ACID - a brief definition
Whenever I have been asked by another developer to define ACID. I have always had a bit of a hand wavy definition, describing it as "the important things that a database handles which you don't have to think about as an application developer", I'll then fumble through through the acronym without much conviction.
Today I was re-reading the ACID chapter of designing data-intensive applications as research for my toysql project and I thought I'd write a post to improve my future recall and definition.
I'll preface as Kleppmann does by saying that there is some ambiguity on the definition of ACID as many systems differ in their implementation. And so if a system claims to be ACID-complaint it's still worth investigating exactly what that means.
Now onto the "definition" as described by Kleppmann.
ACID is an acronym that describes the safety guarantees provided by a database system's transactions.
A - Atomicity refers to an operation that cannot be broken down into smaller parts. In a database transaction this guarantees that if the transaction fails, all changes within that transaction will not be committed. This allows the application to safely retry the failed transaction.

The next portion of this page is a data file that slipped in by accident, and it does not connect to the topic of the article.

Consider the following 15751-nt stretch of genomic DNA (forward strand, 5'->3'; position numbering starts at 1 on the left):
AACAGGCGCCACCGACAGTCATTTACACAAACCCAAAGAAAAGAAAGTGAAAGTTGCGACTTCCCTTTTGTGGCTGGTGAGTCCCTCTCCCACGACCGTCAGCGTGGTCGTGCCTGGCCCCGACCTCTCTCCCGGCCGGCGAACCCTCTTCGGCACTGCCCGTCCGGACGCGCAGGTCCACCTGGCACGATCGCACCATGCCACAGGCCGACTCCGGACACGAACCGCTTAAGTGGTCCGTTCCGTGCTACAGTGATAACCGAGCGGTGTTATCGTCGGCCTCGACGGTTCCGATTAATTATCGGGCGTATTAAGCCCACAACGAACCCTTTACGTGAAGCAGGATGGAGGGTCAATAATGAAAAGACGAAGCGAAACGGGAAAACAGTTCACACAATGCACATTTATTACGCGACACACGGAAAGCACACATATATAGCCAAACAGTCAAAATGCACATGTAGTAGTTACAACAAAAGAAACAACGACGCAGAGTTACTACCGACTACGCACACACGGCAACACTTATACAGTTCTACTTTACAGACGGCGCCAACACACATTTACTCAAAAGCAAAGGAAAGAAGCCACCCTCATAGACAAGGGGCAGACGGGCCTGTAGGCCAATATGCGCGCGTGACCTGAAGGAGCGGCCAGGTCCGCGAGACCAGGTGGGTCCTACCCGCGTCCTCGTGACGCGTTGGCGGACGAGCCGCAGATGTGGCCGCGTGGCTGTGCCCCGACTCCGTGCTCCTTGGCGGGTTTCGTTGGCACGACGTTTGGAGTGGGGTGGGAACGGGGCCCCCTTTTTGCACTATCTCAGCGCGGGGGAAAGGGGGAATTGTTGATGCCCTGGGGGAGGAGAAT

C - Consistency refers to the concept of satisfying invariants in your data. For example if you set a unique constraint on a column, the database must ensure that the invariant of having two duplicate values is always satisfied.
I - Isolation guarantees that two concurrently executing transactions are isolated from one another. It doesn't determine the isolation level. But it essentially means the client should either see all the changes (serialize-able isolation) or none of the changes (snapshot isolation) of the other client.
D - Durability refers to the promise that once a transaction is committed the data will not be lost. Because hard drives are not perfect it means that perfect durability likely does not exist and so some systems guarantees are weaker than others.